Sergei RACHMANINOV (1873-1943)
CD 1
Symphony No. 1 in D minor, Op. 13 (1895) [45:46]
Prince Rostislav (1891) [16:48]
CD 2
Symphony No. 2 in E minor, Op. 27 (1906-7) [67:21]
CD 3
Symphony No. 3 in A minor, Op. 44 (1935-6) [44:54]
Symphonic Movement in D minor (Youth Symphony) (1891) [14:51]
Vocalise, Op. 34 No. 14 (1912) [7:20]
Royal Scottish National Orchestra/Owain Arwel Hughes
rec. Henry Wood Hall, Glasgow, September 2001
BIS-CD-1665/66 [3 CDs: 63:27 + 67:59 + 68:25]

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Apparently, no-one bothered telling Owain Arwel Hughes that Rachmaninov wrote big, lush romantic scores, marked by the sort of broad, arching melodies, juicy harmonies and rich textures that would later be tagged as "movie music". Or, if he was told, he didn't pay attention.

The first thing you're likely to notice is that the music isn't slathered in aural "heavy syrup", as it can be. While the sonority is always grounded in a firm bass, the conductor keeps the texture and tone consistently light, eschewing the melodramatic surges and swells considered obligatory in some quarters. The music's cantabile element is not neglected: the great melodies sing out, but lyrically rather than grandly; the vibrant string sound is clear and tapered. Orchestrally, this is roughly equivalent to painting in fine rather than broad strokes - or, as in some cruder performances, perhaps a trowel.

Such refinement produces unusually transparent sonorities, in which the varicolored winds, and interior voices in general, can register without overplaying. In the first movement of the E minor symphony, little ostinatos and accompaniment figures, usually buried in a wash of rich sound, emerge sufficiently to keep the textures active, without detracting from the main musical line. In the codettas of the exposition - repeated, by the way, which makes for a long movement - and recapitulation, the clear balance is wonderful: the melodic cellos sing out smoothly, without having to fight through the welter of supporting parts above and below. In the A minor symphony, lightly scored passages - in the first-movement recapitulation, for example, and at 4:58 and 8:38 in the finale - are played gently, conjuring a chamber-music intimacy. The resulting expressive palette favors wistfulness over nostalgia, the ache of yearning over the rush of passion, and underlines the brooding aspects of the A minor.

In keeping with his attention to smaller-scaled effects, Hughes opts for a rhythmic impulse more akin to an easy flow than to a hard push. It mostly works - one discovers that greater drive isn't always necessary - but matters occasionally threaten to come to a halt here and there, particularly in the E minor. In the first movement, the lyrical third theme brings a refreshing stillness; but in the recapitulation, nearing the end of a long movement, the effect approaches stasis. The great Adagio, too, is perhaps unduly languid in manner, though there's no denying the limpid beauty of the playing, and the phrases do lead the ear onward.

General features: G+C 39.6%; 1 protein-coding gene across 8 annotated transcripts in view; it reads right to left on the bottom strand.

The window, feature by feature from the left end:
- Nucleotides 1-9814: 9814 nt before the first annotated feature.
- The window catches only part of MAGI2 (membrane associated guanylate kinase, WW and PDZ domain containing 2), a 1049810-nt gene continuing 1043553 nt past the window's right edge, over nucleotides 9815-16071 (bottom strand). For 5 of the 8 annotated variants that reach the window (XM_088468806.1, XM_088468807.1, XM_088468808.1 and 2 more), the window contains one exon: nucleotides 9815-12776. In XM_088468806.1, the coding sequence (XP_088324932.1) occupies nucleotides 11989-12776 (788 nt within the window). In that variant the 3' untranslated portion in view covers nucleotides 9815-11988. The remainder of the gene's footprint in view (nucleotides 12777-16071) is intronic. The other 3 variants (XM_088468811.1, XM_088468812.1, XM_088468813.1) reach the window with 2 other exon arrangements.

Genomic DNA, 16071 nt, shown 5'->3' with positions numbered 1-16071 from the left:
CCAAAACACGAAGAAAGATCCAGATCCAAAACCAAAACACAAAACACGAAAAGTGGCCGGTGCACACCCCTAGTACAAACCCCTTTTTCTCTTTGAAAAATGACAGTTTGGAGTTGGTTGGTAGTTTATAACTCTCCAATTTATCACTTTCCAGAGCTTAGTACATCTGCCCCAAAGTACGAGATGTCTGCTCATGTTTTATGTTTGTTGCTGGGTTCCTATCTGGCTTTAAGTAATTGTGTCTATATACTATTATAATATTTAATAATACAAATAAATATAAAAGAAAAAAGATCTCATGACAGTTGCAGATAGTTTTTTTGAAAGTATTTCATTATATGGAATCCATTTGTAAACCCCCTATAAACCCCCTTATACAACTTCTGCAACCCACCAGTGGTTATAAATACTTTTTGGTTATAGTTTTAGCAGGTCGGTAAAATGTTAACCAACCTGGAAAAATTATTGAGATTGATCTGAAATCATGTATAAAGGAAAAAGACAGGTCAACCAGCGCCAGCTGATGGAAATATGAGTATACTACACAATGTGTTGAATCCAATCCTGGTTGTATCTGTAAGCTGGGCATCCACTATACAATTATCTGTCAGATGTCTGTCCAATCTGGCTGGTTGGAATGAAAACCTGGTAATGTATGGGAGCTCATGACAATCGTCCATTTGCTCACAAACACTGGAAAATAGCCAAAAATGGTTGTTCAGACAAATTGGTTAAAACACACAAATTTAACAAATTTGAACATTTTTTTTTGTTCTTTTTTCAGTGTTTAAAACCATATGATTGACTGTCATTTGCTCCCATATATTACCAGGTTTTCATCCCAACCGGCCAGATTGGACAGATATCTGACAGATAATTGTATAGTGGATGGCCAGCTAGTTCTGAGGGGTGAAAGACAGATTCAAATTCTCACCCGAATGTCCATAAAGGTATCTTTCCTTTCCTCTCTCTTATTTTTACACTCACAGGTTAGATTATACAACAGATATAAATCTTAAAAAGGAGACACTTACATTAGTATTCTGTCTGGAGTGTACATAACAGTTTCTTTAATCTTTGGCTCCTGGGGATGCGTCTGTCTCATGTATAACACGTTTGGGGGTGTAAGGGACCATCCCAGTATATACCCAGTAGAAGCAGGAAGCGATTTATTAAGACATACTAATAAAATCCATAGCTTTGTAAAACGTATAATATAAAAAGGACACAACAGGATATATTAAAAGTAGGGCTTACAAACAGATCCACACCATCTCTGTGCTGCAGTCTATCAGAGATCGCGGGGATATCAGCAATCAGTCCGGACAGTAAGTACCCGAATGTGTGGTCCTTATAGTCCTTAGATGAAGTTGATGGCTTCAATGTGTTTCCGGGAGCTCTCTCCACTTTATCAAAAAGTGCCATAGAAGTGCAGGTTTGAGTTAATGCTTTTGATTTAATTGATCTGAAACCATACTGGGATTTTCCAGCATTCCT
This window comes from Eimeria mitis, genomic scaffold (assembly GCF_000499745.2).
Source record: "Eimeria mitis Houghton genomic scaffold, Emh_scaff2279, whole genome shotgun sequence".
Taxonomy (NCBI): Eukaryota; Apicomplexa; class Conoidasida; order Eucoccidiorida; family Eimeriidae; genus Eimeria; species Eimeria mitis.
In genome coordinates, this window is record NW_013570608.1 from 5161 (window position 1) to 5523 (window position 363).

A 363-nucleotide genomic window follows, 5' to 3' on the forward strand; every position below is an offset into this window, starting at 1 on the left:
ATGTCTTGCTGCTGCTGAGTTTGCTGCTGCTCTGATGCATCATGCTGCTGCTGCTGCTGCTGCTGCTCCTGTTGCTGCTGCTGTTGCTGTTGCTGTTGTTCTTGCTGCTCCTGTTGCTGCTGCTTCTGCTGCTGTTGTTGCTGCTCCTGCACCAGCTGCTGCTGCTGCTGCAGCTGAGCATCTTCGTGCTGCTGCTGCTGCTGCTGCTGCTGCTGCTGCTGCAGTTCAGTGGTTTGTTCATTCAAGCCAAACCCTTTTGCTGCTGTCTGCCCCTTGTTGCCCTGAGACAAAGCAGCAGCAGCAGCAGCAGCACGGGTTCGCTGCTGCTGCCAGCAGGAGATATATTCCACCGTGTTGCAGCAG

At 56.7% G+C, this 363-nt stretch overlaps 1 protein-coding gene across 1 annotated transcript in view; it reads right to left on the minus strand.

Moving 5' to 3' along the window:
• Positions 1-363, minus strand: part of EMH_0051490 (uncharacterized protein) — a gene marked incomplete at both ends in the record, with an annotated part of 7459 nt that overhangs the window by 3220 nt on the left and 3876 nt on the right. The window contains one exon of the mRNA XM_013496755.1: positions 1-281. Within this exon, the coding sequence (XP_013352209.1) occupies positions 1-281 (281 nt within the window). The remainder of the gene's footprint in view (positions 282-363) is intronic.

If I've not been referencing the D minor symphony, it's because it thrives less well than its companions under this treatment. To be sure, it offers its share of expressive, considered details: note the seamless transition from the introduction into the clarinet's anxious first subject. But, had the strings dug into those introductory phrases with more tonal weight, there would have been a more marked musical contrast as well. The comparative lack of momentum in the outer movements doesn't establish the requisite structural guideposts, and they both ramble, despite the sensitive playing of the first movement's little woodwind phrases. The inner movements come off better - the scherzo chugs along pleasantly, if not distinctively, and the Larghetto offers some lovely moments.

The fillers offer the young composer before he's found his "cosmopolitan" voice, working in a Russian-nationalist idiom, exemplified by the tone poem Prince Rostislav. Arwel Hughes, while still keeping the textures lightweight, captures the score's basic dark, brooding quality, leavened by delicate, sparkling woodwind solos that recall the Glazunov ballets.

If imitation is the sincerest form of flattery, then the single-movement Youth Symphony is Rachmaninov's hommage to Tchaikovsky. This student piece is a virtual rip-off of that composer's Fourth Symphony: blatantly so in the brassy rhythmic gestures of the climaxes, more suggestively in the choice of a triple meter and the use of rising sequences to build tension. Here the conductor infuses the phrasing with thrust and purpose, and this may just be the best performance in the set.

The Vocalise is lovely, as it usually is, and even more gossamer than the López-Cobos (Telarc). Some of the tenutos are uncertainly timed, and the final statement brings one of the set's rare balance lapses, with the sensitive clarinet a bit too reticent against the various string lines.

The engineering is predictably fine, coming up clearly and smoothly, but at first I was disappointed: I'd expected BIS, with its audiophile reputation, to make "bigger"-sounding, more present Rachmaninov recordings. In fact, it's the playing itself, rather than the reproduction, that needed to be "bigger".

Stephen Francis Vasta

The texture and tone are consistently light and melodramatic surges and swells are eschewed.